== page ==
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IBM tries to rev up Linux


By Ed Scannell

(IDG) -- Trying to grow the library of applications for Linux, IBM on Tuesday announced a program for developers that makes a server available to them over the Internet so they can develop, test and port their applications to IBM's iSeries server.

The Linux Test Drive is a virtual server that leverages the iSeries operating system to partition a single server, thereby giving as many as 31 developers their own virtual server that they can access remotely.

The major benefit to often cash-strapped small companies of giving them their own virtual development site on a iSeries, is the administrative and development cost savings of consolidating workloads from many servers onto one. INFOCENTER
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"We think the key to Linux adoption among small and medium size businesses is offering ISV's a convenient way develop for this market segment," said Kim Stevenson, an IBM vice president affiliated with the company's iSeries.

One developer who used the program to help certify a Unix-based security application to run under SuSE's version of Linux said the process went smoothly and that he was able to save time and money on technical resources and travel to an IBM's development site.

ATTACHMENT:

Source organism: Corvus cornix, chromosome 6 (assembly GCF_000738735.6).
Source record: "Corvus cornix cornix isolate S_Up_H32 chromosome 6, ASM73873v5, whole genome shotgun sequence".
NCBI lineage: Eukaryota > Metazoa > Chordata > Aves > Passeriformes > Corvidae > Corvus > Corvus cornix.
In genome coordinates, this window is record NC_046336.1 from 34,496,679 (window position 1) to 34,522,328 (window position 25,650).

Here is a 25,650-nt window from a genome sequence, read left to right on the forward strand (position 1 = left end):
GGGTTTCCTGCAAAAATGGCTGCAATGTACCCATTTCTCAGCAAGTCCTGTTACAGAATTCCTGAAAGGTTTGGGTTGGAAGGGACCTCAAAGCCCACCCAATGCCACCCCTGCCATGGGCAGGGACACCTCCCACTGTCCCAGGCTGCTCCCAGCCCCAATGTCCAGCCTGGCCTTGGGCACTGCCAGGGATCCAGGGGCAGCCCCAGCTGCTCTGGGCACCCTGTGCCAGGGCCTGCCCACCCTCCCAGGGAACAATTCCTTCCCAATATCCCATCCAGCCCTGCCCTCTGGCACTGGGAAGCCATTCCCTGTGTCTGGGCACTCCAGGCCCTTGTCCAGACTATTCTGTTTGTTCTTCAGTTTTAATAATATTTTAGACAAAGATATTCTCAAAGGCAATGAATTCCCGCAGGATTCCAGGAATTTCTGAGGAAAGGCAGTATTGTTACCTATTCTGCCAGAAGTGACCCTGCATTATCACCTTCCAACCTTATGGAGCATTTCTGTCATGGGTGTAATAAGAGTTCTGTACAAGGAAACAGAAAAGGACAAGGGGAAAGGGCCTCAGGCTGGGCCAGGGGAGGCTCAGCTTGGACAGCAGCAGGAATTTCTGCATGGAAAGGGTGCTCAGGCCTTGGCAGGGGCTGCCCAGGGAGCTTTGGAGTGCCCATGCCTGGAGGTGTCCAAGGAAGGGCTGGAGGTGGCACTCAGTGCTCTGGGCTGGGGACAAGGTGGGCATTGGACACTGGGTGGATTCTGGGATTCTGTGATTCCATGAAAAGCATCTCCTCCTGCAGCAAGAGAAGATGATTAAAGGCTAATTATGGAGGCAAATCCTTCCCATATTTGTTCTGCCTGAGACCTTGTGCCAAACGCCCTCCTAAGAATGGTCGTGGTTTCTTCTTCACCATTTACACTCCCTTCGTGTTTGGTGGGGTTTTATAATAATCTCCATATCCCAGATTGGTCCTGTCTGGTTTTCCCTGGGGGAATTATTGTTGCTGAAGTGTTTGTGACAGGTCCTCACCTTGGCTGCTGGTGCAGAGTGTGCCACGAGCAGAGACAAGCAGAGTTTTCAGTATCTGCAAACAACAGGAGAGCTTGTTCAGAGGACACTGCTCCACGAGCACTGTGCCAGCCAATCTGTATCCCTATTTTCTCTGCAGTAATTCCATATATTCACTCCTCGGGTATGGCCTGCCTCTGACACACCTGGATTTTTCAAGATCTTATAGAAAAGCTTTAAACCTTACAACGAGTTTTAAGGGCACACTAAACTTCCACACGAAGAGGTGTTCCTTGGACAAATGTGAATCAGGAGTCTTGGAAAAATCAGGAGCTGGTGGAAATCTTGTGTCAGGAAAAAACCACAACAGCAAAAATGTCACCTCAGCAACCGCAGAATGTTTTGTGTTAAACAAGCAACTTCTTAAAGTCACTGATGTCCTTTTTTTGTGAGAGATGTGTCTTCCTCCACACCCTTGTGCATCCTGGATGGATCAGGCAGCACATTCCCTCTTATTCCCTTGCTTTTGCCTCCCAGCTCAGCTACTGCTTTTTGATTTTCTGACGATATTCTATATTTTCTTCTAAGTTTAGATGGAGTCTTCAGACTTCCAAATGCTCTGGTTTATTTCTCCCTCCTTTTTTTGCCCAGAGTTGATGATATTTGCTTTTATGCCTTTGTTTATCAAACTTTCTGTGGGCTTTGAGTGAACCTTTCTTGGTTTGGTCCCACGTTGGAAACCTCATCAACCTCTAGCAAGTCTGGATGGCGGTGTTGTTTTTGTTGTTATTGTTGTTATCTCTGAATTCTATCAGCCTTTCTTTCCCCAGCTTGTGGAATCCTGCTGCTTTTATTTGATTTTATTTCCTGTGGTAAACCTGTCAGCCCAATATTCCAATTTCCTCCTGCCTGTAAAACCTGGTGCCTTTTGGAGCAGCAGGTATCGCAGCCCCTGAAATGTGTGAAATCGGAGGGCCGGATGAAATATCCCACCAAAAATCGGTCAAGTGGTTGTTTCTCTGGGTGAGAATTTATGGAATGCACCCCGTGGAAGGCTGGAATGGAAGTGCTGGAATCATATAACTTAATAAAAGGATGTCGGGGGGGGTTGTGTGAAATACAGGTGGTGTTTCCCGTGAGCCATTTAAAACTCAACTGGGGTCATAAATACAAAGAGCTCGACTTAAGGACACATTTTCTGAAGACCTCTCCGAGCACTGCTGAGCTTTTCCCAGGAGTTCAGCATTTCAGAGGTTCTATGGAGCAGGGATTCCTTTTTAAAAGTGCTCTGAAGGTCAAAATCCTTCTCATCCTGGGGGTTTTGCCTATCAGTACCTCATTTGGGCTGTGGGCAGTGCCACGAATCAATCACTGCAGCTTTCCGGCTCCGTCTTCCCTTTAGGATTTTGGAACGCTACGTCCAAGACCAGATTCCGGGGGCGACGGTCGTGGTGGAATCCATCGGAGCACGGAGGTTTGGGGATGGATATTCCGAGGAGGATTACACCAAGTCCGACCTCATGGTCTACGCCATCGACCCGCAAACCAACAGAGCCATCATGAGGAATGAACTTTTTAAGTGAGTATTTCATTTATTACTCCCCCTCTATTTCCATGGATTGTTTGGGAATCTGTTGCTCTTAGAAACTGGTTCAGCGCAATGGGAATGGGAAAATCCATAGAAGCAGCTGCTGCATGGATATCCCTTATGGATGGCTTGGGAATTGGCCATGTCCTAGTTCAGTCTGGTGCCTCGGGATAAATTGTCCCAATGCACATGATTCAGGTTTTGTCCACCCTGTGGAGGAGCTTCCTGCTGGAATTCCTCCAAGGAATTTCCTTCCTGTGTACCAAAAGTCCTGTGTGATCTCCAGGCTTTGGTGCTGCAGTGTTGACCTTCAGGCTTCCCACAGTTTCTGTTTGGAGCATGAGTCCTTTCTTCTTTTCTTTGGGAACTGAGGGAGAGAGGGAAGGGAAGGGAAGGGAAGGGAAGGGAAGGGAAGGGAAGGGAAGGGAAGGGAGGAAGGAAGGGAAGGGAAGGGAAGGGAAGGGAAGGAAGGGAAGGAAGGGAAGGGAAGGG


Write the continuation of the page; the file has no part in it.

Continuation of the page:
"We were attached to a machine in San Mateo and were able to do some coding, compiling of code and testing to the point where we were able to go to market with a product using a machine we didn't even have in house," said Steve Martinson, product marketing manager for the iSeries product line with PentaSafe Security Technologies, in Houston, Texas. "This was a much better use of technical resources," he said.

In a recent report IDC (International Data Corp.) said small businesses represent some 48 per cent of all Linux-based server installations. They and other analysts generally agree that small-to-medium-size businesses will account for more than 50 per cent of the total server market by the end of 2004.

The Test Drive program is intended to compliment IBM's other software and hardware offerings also aimed at small and medium size businesses, including the company's Small Business Suite for Linux, which contains the DB2 Universal Data Base, Websphere Application Server, and Lotus Domino server.

Developers can choose between SuSE and TurboLinux versions of Linux, and between 14-day free access and 30-day access. Red Hat's version of the open source operating system will be supported under the program sometime in January, a company spokesman said.

Developers can get more information about the program by going to

Ed Scannell is an InfoWorld editor at large.


• IBM roils the Linux waters
October 30, 2001
• IBM releases small-business server
September 3, 2001
• IBM releases new entry-level server
August 31, 2001

• RedHat

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